How Can You Set a World Record and Not Medal in the Olympics?
Implausible as it sounds, Aleksandra Miroslaw of Poland did just that in Tokyo 2020's Sport Climbing combined event.
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“So if Schubert beats Ginés López but loses to Ondra, then Ondra gets gold. But if Schubert beats both Ginés López and Ondra, then Ginés López wins and Ondra doesn’t medal and Schubert goes from seventh place to winning bronze…right?”
For those of us following along with our calculators, the combined scoring format made watching Tokyo’s Olympic finals intensely anxiety-provoking—in part because we were constantly having to readjust the scores of our favorite athletes, and in part because we were always half-convinced (or at least I was) that we’d made a mathematical error and were entirely misunderstanding the state of the competition.
How the combined scoring worked
In the Olympic Sport Climbing combined event, athletes competed in three disciplines—speed, bouldering, and lead—for one medal. At the end of each discipline, climbers were given points correlating with their finishing rank, and the combined score was reached by multiplying the results from each of the disciplines. For instance, in the Olympic final, Adam Ondra placed fourth in speed, sixth in bouldering, and second in lead, so his combined score was 48 (4 x 6 x 2). Alberto Ginés López won gold with a score of 28, having placed first in speed, seventh in boulder, and fourth in lead.
One strange thing about the multiplication structure is that scores can change drastically with slight variations in finishing order. For instance, if Ondra had taken first in lead, his final score would have shrunk by half—to 24—which would have gotten him a medal, possibly even gold, depending on how the other competitors (Ginés López, foremost) fared below him on the route. We’ll get to speed climbing in a moment, I promise, but first we need to talk about how the combined scoring system played out during the competition.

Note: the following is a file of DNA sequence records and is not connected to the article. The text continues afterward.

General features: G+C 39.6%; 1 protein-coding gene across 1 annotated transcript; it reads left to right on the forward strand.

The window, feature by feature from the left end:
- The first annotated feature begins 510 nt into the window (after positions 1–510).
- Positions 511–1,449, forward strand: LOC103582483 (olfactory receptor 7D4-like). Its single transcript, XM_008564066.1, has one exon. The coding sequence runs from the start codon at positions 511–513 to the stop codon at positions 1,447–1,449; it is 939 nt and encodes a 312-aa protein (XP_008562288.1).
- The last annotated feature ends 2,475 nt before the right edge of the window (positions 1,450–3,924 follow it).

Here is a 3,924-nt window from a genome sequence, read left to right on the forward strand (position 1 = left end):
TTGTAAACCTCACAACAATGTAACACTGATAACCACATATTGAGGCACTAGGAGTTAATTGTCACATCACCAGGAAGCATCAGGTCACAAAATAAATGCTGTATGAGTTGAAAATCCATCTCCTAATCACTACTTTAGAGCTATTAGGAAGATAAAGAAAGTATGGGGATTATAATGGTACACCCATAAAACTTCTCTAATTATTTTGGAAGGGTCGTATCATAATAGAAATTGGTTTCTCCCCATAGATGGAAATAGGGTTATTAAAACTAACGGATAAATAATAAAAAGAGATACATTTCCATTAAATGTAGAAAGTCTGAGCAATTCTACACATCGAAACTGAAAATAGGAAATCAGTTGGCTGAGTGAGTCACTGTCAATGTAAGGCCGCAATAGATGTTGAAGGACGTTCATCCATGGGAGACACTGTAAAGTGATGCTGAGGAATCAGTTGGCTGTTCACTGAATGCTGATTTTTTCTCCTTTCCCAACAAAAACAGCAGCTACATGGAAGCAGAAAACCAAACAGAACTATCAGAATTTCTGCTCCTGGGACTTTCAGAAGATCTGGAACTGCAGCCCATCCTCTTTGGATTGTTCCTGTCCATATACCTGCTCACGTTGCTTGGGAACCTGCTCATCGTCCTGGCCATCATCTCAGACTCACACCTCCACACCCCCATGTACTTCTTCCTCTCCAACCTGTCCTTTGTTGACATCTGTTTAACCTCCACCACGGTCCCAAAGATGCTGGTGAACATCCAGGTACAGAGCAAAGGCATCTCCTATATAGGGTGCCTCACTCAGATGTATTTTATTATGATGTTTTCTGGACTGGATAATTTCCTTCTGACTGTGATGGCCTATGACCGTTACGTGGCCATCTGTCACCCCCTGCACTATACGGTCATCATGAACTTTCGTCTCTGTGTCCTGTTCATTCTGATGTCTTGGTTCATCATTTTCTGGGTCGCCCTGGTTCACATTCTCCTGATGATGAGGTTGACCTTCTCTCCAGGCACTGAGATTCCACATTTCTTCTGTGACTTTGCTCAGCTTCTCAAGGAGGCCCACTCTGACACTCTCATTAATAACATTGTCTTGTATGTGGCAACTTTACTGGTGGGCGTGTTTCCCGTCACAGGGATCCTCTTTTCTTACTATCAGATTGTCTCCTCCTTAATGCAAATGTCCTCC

How Ondra almost won gold but didn’t medal
Going into finals, the combined point standings were:
- Mickaël Mawem: six points (third in speed, second in boulder)
- Tomoa Narasaki: six points (second in speed, third in boulder)
- Nathaniel Coleman: six points (sixth in speed, first in boulder)
- Alberto Ginés López: seven points (first in speed, seventh in boulder)
- Colin Duffy: 20 points (fifth in speed, fourth in boulder)
- Adam Ondra: 24 points (fourth in speed, sixth in boulder)
- Jakob Schubert: 35 points (seventh In speed, fifth in boulder)
Despite his qualms with speed—he’s been a vocal critic of the combined format—Ondra surprised himself by marking a personal best in speed (6.86 seconds) and placing fourth. But he had an uncharacteristically hard time on the boulders and placed sixth. (They’re finicky, those comp problems, almost as hard to do as they are to set.) As a result, he entered finals in sixth position, with a combined score of 24 points. Yet because of the scoring structure, Ondra still had a viable path to an Olympic gold.
This is complicated, so bear with me.
For Ondra to win a gold medal, a couple of things had to happen, not all of them within his ability to control. First, he had to win the discipline. A first place in lead would have left him with a combined score of 24 (4 x 6 x 1). But 24 points was only enough for a gold medal if Mickaël Mawem, Tomoa Narasaki, Nathaniel Coleman, and Alberto Ginés López all placed fourth, fifth, or sixth in the lead discipline. If Mawem, Narasaki, or Coleman placed second in lead, it would give them 12 points, which would beat Ondra’s 24. If they placed third, they’d have 18 points, which would also beat Ondra’s 24. If they got fourth, they’d tie Ondra, which hurts my brain. (To be honest I have no idea what would have happened if this had happened). Ginés López, meanwhile, had seven points, which meant 14 points if he got second and 21 points if he got third—both of which, again, beat Ondra.